Different epochs, different lessons
I have a few points to make about the views expressed by M.S.N. Menon in his article "Swadeshi spells success" (March 10).
Every epoch has its own realities, which have to be understood within the context of the socio-economic and geo-political realities of that age. During the colonial era, a handful of militarily powerful nations directly ruled vast tracts of the world, and pompously justified what was blatant exploitation rooted in racism and contempt as a carrying out of a moral duty of superior races to improve the lot of heathen and undeveloped peoples.
Battling an enemy as wily and seemingly omnipotent as a global colonial power required a wide array of strategies and tactics, and swadeshi, which hit the soft underbelly of their economies, was a very potent weapon. The colonial powers took raw materials from colonies at dirt-cheap rates, and monopolised the sale of finished products back to these colonies. Swadeshi attempted to deprive them of this hugely profitable captive market, thereby weakening the whole edifice of colonialism. It was the right strategy for that kind of adversary.
Shorn of all cultural and
philosophical dross, that is what swadeshi was: a very effective
strategy in a difficult, lopsided war.
There is only one thing that Singapore had that we lack: strong political will to improve the lot of the people.
I think the only thing that we should be demanding in addition to globalisation of capital and business is that all highly qualified workers in the world should be global citizens — able to work in any country they desire. India, and all other developing countries, should lobby relentlessly for this.
This refers to Ashwini Bhatnagar’s "At home in the world, which world, pray? (March 3).
Throughout the world English literature has dominated the writings in other languages and India is no exception. But this does not make English literature in any way superior to the writings in other languages. It’s true that writings in English has a wider global readership. But as regards the content, resonance, imagery, connotations, deep rooted nuances, expression of human sorrows and sufferings. Indian English writers come across as inadequate. Such writings hardly stir the consciousness of readers. The emotions of these writers have hardly to do anything with the sentiments of the people.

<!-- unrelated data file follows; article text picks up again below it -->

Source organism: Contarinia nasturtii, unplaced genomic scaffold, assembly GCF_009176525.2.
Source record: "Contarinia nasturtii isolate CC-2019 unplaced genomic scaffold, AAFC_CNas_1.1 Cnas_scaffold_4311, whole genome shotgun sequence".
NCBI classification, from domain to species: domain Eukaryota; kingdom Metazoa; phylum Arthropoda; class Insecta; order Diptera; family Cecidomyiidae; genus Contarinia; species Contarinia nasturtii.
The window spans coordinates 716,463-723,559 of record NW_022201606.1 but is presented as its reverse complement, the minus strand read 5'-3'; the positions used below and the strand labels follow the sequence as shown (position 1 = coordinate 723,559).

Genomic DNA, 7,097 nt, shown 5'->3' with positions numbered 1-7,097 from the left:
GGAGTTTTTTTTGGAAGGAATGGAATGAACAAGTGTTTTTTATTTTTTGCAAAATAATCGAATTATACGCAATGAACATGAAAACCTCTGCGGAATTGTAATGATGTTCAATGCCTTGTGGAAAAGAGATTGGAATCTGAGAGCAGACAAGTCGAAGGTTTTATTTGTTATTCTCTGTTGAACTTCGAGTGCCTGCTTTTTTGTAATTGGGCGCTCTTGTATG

I feel that most of Indian English writers are deeply entrenched in western culture and values and as such remain detached from their roots. Their aristocratic lifestyle and lack of commitment to the ethos of India and its rich cultural traditions and cherished values are a matter of concern. They hardly have any feel of the ground realities. The case of V.S. Naipal is no different. His An Area of Darkness is full of contempt, hatred and indifference towards India. The novel is part travelogue and part fiction. He has been visiting India like a tourist and appears to be insensitive to the ethos of the country to which his forefathers belonged. Writers like Naipal have a myopic vision of India. On the contrary writers like R.K. Narayan, Mulkraj Anand, etc. have a deep sense of commitment towards the literature and their works reflect the true face of society. They occupy a highly revered and predominant position in Indian literature. The literature in regional language is more authentic. I think, Neemrana should be an eye opener for those living in a fools’ paradise. Writers can fool themselves but they cannot take the readers for granted.
This refers to "Roly poly children make unfit adults" (March 3) by Madhu Sharma.
The writer rightly says that the lifestyle of the family and lack of proper activity are responsible for obesity among children. Children should be encouraged to stay away from fast food, eat healthy food and go in for light exercise in order to fight fat.
BRIJ MOHAN SHARMA